IRS tax regulations and the 1 for 2 Trump executive order

by Monte A. Jackel

Shortly after being sworn into office, President Donald Trump issued an executive order mandating that for every new regulation issued by a federal agency the agency must eliminate two regulations.

The purpose of this executive order was (and is) to help ensure that future regulations do not impose a net monetary burden on the public. And so, the executive order requires that any monetary costs imposed by the new rule must be counter-balanced by cost savings from the elimination of two other rules.

The Office of Management and Budget (OMB) followed up this executive order by issuing a directive to the federal agencies as to the manner of implementing this executive order.

Essentially, the way the executive order is worded, only “significant regulatory actions” are subject to the executive order.

This sounds reasonable. But, wait a minute.

A prior executive order going back a good twenty years or so, and a private agreement between the Department of the Treasury and OMB issued at that time, provides that IRS regulations will be subject to a more stringent review process if the regulations are “significant regulatory actions,” generally defined as regulations that have a very meaningful impact on the economy as a whole.

Still, then what is the problem since IRS regulations clearly impact the public in a very meaningful economic manner?

Interpretive regulations

Well, the IRS for years has taken the position that almost none of its regulations are subject to OMB review because its regulations are interpretative only and, if there is a meaningful effect on the economy because of the issuance of its rule, it is a problem deriving from the statute itself and not the regulation.

Therefore, IRS regulations are not “significant regulatory actions” even though they have a very meaningful economic impact and would seem more suitable to be “significant” than the rules of many other federal agencies.

Yes, you heard that right. If the IRS decides (in consultation with the Treasury Department) that its regulations are not “significant regulatory actions” and if the Trump executive order only applies to “significant” regulations, then IRS regulations will not be subject to the 1 for 2 rule because the IRS says so.

Did the Trump executive order truly intend this result? Could this possibly be the correct interpretation of the law?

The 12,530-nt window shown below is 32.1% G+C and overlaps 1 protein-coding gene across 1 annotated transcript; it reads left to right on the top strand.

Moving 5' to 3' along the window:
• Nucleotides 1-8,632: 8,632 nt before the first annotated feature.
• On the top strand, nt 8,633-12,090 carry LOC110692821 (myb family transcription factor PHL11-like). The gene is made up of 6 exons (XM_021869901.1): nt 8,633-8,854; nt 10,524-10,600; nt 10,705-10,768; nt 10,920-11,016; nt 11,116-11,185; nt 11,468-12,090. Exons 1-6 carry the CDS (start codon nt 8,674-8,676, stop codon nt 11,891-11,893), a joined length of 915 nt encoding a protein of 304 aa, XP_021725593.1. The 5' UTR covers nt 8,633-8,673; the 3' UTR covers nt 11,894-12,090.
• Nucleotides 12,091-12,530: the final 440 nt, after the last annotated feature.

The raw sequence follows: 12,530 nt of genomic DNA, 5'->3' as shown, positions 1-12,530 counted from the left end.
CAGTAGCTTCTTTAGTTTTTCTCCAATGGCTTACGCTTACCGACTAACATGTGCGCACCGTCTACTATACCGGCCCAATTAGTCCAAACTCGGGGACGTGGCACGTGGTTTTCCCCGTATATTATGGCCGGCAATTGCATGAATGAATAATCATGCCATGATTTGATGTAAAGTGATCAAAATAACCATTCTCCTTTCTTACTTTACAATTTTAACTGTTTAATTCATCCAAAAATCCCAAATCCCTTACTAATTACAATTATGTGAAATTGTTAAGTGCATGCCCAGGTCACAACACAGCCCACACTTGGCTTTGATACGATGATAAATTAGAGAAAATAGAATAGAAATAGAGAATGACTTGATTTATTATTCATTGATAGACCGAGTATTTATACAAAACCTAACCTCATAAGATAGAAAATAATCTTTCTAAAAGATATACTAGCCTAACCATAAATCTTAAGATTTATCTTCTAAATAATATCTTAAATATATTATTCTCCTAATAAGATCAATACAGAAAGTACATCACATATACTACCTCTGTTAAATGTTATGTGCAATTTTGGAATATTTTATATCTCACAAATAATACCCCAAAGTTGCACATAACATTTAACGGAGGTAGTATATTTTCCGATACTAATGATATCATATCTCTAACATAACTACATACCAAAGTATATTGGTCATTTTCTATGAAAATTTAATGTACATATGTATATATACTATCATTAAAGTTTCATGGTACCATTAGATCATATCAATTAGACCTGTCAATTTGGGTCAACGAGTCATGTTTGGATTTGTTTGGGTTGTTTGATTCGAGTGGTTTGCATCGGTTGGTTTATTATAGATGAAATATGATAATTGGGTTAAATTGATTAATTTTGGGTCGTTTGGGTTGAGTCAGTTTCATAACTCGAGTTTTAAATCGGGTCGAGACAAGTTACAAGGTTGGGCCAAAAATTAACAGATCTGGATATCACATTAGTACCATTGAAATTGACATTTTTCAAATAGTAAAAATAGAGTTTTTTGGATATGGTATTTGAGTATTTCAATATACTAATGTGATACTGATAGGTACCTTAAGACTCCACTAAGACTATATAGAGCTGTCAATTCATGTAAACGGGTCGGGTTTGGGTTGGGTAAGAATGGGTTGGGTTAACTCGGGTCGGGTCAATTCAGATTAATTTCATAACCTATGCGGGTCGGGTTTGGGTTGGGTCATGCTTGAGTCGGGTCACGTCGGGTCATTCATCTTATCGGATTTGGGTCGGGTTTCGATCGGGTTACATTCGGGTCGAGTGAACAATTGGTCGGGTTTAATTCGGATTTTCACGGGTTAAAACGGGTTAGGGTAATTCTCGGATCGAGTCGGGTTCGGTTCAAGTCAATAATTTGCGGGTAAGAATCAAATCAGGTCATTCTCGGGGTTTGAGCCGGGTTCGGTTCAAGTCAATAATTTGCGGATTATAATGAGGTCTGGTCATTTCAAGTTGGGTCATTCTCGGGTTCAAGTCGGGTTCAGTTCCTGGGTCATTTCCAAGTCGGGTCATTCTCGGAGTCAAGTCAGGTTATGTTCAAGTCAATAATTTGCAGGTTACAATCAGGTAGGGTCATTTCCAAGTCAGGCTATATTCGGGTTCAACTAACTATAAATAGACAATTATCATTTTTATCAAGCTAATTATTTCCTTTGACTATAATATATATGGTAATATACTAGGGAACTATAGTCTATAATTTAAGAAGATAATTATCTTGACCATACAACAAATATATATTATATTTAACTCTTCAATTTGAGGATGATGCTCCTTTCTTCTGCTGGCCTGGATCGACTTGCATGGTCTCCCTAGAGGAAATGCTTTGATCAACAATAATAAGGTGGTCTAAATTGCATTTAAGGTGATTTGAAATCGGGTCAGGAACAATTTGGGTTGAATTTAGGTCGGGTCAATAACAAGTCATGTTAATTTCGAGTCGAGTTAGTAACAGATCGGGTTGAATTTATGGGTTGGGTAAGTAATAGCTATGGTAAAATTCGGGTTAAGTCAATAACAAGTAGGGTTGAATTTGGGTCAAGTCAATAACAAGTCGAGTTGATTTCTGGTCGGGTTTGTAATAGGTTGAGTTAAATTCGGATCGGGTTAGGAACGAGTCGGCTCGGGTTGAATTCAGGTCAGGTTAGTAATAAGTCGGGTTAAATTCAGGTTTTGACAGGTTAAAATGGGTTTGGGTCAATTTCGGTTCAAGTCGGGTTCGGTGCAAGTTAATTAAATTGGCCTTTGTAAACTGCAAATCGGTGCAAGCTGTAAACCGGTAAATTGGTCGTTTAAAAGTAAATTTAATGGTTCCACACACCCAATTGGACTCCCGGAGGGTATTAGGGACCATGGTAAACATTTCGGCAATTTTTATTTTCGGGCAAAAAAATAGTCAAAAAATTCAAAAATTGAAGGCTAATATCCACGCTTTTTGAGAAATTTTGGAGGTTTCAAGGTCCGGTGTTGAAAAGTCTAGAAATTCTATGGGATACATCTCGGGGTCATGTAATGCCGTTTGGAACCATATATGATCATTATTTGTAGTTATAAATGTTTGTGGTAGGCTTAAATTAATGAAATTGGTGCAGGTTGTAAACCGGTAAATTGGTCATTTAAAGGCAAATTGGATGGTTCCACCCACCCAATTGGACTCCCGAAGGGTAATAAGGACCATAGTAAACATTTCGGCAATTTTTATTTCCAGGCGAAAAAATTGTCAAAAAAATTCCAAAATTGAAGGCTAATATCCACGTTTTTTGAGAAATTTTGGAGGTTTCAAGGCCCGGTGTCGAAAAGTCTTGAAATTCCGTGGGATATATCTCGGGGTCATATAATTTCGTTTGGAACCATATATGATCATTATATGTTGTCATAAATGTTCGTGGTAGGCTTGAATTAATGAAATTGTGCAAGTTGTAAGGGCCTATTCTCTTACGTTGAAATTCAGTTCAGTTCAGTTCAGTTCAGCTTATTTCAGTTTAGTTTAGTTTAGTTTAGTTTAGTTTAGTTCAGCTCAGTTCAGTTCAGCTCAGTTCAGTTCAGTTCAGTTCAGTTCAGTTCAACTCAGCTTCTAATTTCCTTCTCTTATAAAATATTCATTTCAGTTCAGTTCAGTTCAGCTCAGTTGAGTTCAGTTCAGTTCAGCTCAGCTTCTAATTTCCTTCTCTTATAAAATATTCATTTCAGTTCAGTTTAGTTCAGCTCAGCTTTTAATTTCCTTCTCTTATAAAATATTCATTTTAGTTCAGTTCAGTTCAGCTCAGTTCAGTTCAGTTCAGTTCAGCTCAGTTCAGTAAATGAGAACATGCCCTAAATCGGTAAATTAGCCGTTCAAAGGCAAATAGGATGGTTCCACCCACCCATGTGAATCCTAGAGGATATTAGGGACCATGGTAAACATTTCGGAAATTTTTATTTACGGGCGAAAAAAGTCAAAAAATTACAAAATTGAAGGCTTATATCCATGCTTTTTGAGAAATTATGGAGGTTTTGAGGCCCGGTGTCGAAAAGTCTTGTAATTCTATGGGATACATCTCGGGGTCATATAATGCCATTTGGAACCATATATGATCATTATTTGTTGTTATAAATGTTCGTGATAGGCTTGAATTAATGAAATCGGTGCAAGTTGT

Consider the issue first from the IRS’s viewpoint. The IRS issues regulations that provide guidance to the public on how certain statutes apply in cases that are generally of broad interest and impact to the general public at large and for their tax advisors as well.

If the IRS had to eliminate two existing rules for every new one issued, the taxpaying public and their tax advisors would suffer, it may be argued, because there would be less overall guidance for the public on how to apply the tax law.

On the other hand, should the IRS be the sole arbiter of whether its regulations are for the public good and completely exclude OMB from the process because OMB does not have tax lawyers and would not understand “those hard IRS regulations” anyway? OMB seems to think so. That, it seems to me, would be an abdication of responsibility on the part of OMB.

It is also a given that the IRS priority guidance plan that is issued once per year and updated quarterly thereafter would become a cumbersome and perhaps useless document if the 1 for 2 rule applied to all of its rules.

This priority guidance plan sets forth the regulation and ruling projects that the IRS expects to issue during its fiscal year (July 1–June 30). If this plan had to also list recommendations for two rules to be eliminated if the new one is issued, that would make this guidance plan much longer than it is now and would truly slow down the pace of the regulatory guidance process.

After all, if the IRS has to find two rules to eliminate that will truly cut costs and that can afford to be eliminated to counter the increased cost burden on the public of the new rule, then the IRS may be put to the choice of eliminating two needed rules just to publish a new needed rule. That, it can be argued, would make little to no sense.

Still, there is something bothersome about the IRS and Treasury basically excluding OMB from the review process and having the IRS decide if a particular rule it wants to issue is subject to the 1 for 2 rule.

If the IRS can do this, is it the only federal agency worthy of such deference? And did the President intend for this result or is this just the result of an unknown practice of the IRS by the new administration?

IRS regulatory freeze

Right now, there is a freeze on publishing new regulations based on a memorandum issued by the President’s chief of staff shortly after the President took office.

This regulatory prohibition will be hard to police. First, if an agency states that it has gotten OMB approval to publish the regulation, who confirms whether this is the case?

Certainly the public does not get to see such an approval. Second, if the directive not to publish regulations is violated and the regulation is published by the IRS anyway, is the regulation still legally valid so that the public may rely on it even though internal government procedures were not complied with?